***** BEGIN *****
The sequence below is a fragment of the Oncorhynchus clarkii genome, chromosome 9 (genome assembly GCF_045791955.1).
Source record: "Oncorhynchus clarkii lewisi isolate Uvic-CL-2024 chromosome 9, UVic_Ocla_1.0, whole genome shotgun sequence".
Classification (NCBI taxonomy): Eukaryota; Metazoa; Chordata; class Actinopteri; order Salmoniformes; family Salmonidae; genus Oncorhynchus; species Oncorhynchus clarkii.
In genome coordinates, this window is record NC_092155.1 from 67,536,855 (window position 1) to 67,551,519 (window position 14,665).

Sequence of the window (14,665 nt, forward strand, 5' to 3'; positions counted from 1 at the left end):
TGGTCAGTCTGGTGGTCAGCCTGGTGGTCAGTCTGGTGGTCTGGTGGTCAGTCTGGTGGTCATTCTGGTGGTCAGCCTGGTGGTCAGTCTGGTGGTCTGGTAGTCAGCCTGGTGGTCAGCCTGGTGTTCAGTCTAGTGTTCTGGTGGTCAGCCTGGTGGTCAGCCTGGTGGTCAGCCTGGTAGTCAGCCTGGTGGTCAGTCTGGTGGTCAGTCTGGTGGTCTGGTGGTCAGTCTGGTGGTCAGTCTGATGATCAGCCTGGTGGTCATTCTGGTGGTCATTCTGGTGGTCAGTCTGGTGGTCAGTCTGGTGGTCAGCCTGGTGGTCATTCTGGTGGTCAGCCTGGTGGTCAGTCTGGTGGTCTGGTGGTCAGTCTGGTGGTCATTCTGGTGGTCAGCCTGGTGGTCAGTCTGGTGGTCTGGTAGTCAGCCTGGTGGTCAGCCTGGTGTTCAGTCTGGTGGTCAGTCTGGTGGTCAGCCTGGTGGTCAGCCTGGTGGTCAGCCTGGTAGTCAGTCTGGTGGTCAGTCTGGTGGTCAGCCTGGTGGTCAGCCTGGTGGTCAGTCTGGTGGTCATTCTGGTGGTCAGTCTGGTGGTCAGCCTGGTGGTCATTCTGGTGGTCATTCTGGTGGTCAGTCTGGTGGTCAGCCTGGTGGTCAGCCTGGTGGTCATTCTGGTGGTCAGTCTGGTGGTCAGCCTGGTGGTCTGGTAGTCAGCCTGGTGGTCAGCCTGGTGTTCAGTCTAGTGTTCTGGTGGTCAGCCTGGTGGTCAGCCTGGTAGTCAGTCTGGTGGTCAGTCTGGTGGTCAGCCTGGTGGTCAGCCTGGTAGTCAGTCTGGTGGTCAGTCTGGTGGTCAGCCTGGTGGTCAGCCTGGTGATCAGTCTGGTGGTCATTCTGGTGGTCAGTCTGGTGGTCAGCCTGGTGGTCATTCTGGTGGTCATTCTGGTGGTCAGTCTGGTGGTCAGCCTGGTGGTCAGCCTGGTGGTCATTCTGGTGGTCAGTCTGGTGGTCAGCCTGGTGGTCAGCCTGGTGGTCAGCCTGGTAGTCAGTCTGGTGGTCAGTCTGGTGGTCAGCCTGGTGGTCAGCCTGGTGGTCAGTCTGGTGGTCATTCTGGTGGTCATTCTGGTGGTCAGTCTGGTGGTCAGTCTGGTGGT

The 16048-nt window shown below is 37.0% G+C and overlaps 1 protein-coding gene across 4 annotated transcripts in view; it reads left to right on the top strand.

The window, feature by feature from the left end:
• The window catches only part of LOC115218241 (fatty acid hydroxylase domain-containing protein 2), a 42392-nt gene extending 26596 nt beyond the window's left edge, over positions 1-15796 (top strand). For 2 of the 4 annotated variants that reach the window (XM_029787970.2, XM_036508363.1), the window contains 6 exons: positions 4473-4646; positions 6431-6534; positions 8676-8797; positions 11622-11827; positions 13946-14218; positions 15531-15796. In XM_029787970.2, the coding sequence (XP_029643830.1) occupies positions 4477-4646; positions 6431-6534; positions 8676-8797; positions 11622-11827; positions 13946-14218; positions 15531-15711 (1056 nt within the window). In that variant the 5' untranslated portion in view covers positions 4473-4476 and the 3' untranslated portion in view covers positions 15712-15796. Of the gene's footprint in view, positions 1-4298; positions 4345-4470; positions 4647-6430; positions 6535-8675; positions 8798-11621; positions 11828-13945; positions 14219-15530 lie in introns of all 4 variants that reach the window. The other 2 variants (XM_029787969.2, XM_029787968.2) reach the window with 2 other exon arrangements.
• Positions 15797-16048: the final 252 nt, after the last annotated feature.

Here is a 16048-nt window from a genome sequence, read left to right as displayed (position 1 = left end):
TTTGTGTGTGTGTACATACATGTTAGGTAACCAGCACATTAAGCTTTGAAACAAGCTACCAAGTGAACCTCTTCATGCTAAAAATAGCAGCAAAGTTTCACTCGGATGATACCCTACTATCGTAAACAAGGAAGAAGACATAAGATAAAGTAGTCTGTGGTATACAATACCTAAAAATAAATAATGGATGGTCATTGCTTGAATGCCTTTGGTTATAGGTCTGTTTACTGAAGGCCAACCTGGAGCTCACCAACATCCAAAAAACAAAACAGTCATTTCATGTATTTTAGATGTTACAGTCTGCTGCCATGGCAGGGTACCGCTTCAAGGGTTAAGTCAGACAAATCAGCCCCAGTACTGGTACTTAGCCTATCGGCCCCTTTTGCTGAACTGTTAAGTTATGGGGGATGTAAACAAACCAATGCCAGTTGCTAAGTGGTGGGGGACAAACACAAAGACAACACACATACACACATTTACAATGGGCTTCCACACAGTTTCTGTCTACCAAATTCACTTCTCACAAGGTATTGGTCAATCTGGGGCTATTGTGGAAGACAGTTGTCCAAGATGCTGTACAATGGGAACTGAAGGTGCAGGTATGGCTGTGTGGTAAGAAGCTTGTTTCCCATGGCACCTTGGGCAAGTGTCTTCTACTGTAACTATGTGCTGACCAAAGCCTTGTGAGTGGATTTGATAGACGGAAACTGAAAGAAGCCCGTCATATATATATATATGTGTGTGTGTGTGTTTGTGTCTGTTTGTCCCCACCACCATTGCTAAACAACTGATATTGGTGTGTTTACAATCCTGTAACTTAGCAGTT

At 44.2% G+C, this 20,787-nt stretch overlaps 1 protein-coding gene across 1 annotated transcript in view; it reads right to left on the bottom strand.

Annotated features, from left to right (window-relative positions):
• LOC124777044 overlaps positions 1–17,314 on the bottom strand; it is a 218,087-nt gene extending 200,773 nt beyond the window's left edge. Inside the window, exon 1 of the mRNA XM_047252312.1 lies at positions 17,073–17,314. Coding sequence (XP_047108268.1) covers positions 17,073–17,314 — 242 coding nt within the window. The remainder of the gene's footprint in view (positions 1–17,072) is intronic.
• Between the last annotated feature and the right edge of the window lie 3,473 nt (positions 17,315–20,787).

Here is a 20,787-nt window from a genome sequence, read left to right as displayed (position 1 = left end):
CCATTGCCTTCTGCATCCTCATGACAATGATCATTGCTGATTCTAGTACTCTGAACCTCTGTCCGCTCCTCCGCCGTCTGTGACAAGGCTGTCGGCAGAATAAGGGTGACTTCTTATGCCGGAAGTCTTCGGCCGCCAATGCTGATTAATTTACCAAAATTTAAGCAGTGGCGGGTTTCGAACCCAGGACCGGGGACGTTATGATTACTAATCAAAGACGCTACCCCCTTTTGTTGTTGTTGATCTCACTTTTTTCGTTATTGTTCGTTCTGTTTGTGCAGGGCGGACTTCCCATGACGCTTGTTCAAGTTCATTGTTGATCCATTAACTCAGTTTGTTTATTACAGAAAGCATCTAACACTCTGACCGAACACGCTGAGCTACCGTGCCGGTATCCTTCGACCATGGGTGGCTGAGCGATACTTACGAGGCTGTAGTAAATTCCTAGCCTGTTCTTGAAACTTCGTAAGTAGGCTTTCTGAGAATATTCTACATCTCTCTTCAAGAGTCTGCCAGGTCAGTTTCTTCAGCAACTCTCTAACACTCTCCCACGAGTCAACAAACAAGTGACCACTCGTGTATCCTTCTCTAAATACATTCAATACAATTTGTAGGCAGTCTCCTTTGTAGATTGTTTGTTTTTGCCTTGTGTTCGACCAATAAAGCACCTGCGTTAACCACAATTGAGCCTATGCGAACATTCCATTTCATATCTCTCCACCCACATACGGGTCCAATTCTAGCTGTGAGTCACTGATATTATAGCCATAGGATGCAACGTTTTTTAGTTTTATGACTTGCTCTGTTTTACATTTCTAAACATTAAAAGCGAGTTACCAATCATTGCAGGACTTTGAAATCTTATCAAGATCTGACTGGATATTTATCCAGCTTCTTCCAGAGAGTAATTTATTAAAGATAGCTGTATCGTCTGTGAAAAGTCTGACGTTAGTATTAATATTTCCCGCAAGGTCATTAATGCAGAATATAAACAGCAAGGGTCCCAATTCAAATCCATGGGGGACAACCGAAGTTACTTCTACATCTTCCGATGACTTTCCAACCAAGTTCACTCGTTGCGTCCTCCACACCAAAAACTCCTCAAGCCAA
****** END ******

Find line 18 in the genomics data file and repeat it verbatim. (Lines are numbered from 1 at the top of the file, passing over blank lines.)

CCATTGCCTTCTGCATCCTCATGACAATGATCATTGCTGATTCTAGTACTCTGAACCTCTGTCCGCTCCTCCGCCGTCTGTGACAAGGCTGTCGGCAGAATAAGGGTGACTTCTTATGCCGGAAGTCTTCGGCCGCCAATGCTGATTAATTTACCAAAATTTAAGCAGTGGCGGGTTTCGAACCCAGGACCGGGGACGTTATGATTACTAATCAAAGACGCTACCCCCTTTTGTTGTTGTTGATCTCACTTTTTTCGTTATTGTTCGTTCTGTTTGTGCAGGGCGGACTTCCCATGACGCTTGTTCAAGTTCATTGTTGATCCATTAACTCAGTTTGTTTATTACAGAAAGCATCTAACACTCTGACCGAACACGCTGAGCTACCGTGCCGGTATCCTTCGACCATGGGTGGCTGAGCGATACTTACGAGGCTGTAGTAAATTCCTAGCCTGTTCTTGAAACTTCGTAAGTAGGCTTTCTGAGAATATTCTACATCTCTCTTCAAGAGTCTGCCAGGTCAGTTTCTTCAGCAACTCTCTAACACTCTCCCACGAGTCAACAAACAAGTGACCACTCGTGTATCCTTCTCTAAATACATTCAATACAATTTGTAGGCAGTCTCCTTTGTAGATTGTTTGTTTTTGCCTTGTGTTCGACCAATAAAGCACCTGCGTTAACCACAATTGAGCCTATGCGAACATTCCATTTCATATCTCTCCACCCACATACGGGTCCAATTCTAGCTGTGAGTCACTGATATTATAGCCATAGGATGCAACGTTTTTTAGTTTTATGACTTGCTCTGTTTTACATTTCTAAACATTAAAAGCGAGTTACCAATCATTGCAGGACTTTGAAATCTTATCAAGATCTGACTGGATATTTATCCAGCTTCTTCCAGAGAGTAATTTATTAAAGATAGCTGTATCGTCTGTGAAAAGTCTGACGTTAGTATTAATATTTCCCGCAAGGTCATTAATGCAGAATATAAACAGCAAGGGTCCCAATTCAAATCCATGGGGGACAACCGAAGTTACTTCTACATCTTCCGATGACTTTCCAACCAAGTTCACTCGTTGCGTCCTCCACACCAAAAACTCCTCAAGCCAA